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Google Revamped Its Shopping Features — Just Ahead of the Holiday Season

Google Shopping has unveiled new browsing and buying options that make it even more convenient for shoppers to find what they covet, both online and in store.

According to Surojit Chatterjee, Google’s vice president of product management and shopping, the company rolled out new features last week that enable more personalized product browsing on desktop and mobile. Google makes product suggestions based on relevance to prior searches, then prompts users to reorder their most commonly bought items from online stores, nearby brick-and-mortars or directly from Google retailers.

A price-tracking tool serves users with notifications about price drops on items they’re looking to buy. For now, those notifications appear on users’ mobile devices, but Chatterjee said that in the coming weeks shoppers will have the option to receive price drop news via email as well.

To illustrate the feature’s utility, he recommended that shoppers turn on price tracking for the items on their holiday shopping lists as they begin to make those purchases over the coming weeks and months.

For shoppers who would rather see and experience items in person before buying, Google Shopping will now allow shoppers to filter their searches for products in nearby stores as well. To score last-minute holiday gifts, the store-search filter is a good option for anyone who’s unwilling to take a chance on shipping during the crazed shopping season.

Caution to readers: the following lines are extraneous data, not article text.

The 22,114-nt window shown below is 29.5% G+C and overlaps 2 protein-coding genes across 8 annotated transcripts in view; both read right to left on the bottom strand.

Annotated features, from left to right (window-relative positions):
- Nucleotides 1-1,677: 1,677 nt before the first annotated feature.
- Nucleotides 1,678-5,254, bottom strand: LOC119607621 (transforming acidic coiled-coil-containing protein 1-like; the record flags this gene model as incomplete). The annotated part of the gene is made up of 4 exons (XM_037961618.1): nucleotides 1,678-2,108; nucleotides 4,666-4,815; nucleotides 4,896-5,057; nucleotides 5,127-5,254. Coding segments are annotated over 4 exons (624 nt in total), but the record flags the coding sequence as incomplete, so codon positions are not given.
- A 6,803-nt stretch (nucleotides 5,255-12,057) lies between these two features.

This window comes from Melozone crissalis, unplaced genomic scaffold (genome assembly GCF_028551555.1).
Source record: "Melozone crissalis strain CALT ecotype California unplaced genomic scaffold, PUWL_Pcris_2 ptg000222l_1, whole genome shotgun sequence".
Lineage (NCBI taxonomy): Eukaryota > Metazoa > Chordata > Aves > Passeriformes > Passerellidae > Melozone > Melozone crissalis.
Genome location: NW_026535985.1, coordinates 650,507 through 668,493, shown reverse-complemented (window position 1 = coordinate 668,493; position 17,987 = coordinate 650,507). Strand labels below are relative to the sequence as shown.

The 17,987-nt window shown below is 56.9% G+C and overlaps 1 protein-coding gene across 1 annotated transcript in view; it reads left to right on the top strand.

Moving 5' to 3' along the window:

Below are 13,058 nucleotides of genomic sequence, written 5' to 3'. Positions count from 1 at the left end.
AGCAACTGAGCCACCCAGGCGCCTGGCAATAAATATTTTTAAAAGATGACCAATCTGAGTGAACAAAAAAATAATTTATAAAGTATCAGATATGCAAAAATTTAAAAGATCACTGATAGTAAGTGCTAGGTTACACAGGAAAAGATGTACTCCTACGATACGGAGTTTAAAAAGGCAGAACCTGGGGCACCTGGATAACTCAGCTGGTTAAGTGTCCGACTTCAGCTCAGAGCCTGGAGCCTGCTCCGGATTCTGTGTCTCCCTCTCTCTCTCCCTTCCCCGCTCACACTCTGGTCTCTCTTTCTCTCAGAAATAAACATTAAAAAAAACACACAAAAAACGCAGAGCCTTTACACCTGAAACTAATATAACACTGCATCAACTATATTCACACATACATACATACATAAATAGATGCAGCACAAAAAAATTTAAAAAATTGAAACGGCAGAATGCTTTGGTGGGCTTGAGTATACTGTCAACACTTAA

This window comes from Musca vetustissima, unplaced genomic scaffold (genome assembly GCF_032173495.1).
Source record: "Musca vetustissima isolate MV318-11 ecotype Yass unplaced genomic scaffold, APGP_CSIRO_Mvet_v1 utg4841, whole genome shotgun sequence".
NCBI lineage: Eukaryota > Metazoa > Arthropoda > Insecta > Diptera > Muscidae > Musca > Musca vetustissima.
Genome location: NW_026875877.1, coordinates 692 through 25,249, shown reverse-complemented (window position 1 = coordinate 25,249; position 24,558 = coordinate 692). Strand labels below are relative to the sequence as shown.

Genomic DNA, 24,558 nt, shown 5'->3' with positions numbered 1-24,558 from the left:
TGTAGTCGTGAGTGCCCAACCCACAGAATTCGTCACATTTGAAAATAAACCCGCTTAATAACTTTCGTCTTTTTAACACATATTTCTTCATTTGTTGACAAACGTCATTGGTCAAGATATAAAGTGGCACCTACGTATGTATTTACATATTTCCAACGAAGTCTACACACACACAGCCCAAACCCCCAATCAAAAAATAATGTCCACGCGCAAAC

Consumers can also purchase directly on-site through Google’s own partners. Though the option isn’t a new one, the company has been working to expand the breadth of its offerings, which now span thousands of retailers. Using saved information from their Google accounts, shoppers can check out quickly and skip the repetitive input of addresses and credit card information. Chatterjee said that the process also makes for easy returns and refunds, free from customer service hassles.

Finally, Google Shopping has committed to offsetting any carbon emitted during the shipping process, Chatterjee noted. For every metric ton of carbon dioxide that is produced through shipping product, the company will ensure that the same volume of emissions is removed through the purchase of carbon offsets.

Editor’s Note: This story was reported by FN sister magazine Sourcing Journal. For more, visit Sourcingjournal.com.

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